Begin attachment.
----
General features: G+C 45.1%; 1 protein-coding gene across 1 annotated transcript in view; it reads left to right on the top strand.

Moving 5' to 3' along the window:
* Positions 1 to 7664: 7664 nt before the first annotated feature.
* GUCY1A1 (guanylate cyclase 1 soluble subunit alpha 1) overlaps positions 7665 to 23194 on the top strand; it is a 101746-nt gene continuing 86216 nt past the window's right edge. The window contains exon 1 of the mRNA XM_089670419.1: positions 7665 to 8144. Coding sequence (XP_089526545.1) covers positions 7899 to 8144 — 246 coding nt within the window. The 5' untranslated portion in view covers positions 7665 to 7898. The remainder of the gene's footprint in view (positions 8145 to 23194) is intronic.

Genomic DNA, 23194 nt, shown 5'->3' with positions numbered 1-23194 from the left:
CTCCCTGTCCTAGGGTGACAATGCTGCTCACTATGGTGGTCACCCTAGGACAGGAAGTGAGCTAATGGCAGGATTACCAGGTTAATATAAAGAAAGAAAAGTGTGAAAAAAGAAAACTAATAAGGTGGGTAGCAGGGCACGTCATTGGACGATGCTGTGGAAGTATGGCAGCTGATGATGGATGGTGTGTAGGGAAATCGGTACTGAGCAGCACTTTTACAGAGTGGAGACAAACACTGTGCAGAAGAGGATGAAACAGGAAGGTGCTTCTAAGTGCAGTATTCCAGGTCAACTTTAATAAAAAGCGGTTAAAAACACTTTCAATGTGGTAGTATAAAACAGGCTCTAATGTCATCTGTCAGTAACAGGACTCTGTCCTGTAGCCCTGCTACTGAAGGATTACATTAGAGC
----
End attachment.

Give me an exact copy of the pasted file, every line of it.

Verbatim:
General features: G+C 45.1%; 1 protein-coding gene across 1 annotated transcript in view; it reads left to right on the top strand.

Moving 5' to 3' along the window:
* Positions 1 to 7664: 7664 nt before the first annotated feature.
* GUCY1A1 (guanylate cyclase 1 soluble subunit alpha 1) overlaps positions 7665 to 23194 on the top strand; it is a 101746-nt gene continuing 86216 nt past the window's right edge. The window contains exon 1 of the mRNA XM_089670419.1: positions 7665 to 8144. Coding sequence (XP_089526545.1) covers positions 7899 to 8144 — 246 coding nt within the window. The 5' untranslated portion in view covers positions 7665 to 7898. The remainder of the gene's footprint in view (positions 8145 to 23194) is intronic.

Genomic DNA, 23194 nt, shown 5'->3' with positions numbered 1-23194 from the left:
CTCCCTGTCCTAGGGTGACAATGCTGCTCACTATGGTGGTCACCCTAGGACAGGAAGTGAGCTAATGGCAGGATTACCAGGTTAATATAAAGAAAGAAAAGTGTGAAAAAAGAAAACTAATAAGGTGGGTAGCAGGGCACGTCATTGGACGATGCTGTGGAAGTATGGCAGCTGATGATGGATGGTGTGTAGGGAAATCGGTACTGAGCAGCACTTTTACAGAGTGGAGACAAACACTGTGCAGAAGAGGATGAAACAGGAAGGTGCTTCTAAGTGCAGTATTCCAGGTCAACTTTAATAAAAAGCGGTTAAAAACACTTTCAATGTGGTAGTATAAAACAGGCTCTAATGTCATCTGTCAGTAACAGGACTCTGTCCTGTAGCCCTGCTACTGAAGGATTACATTAGAGC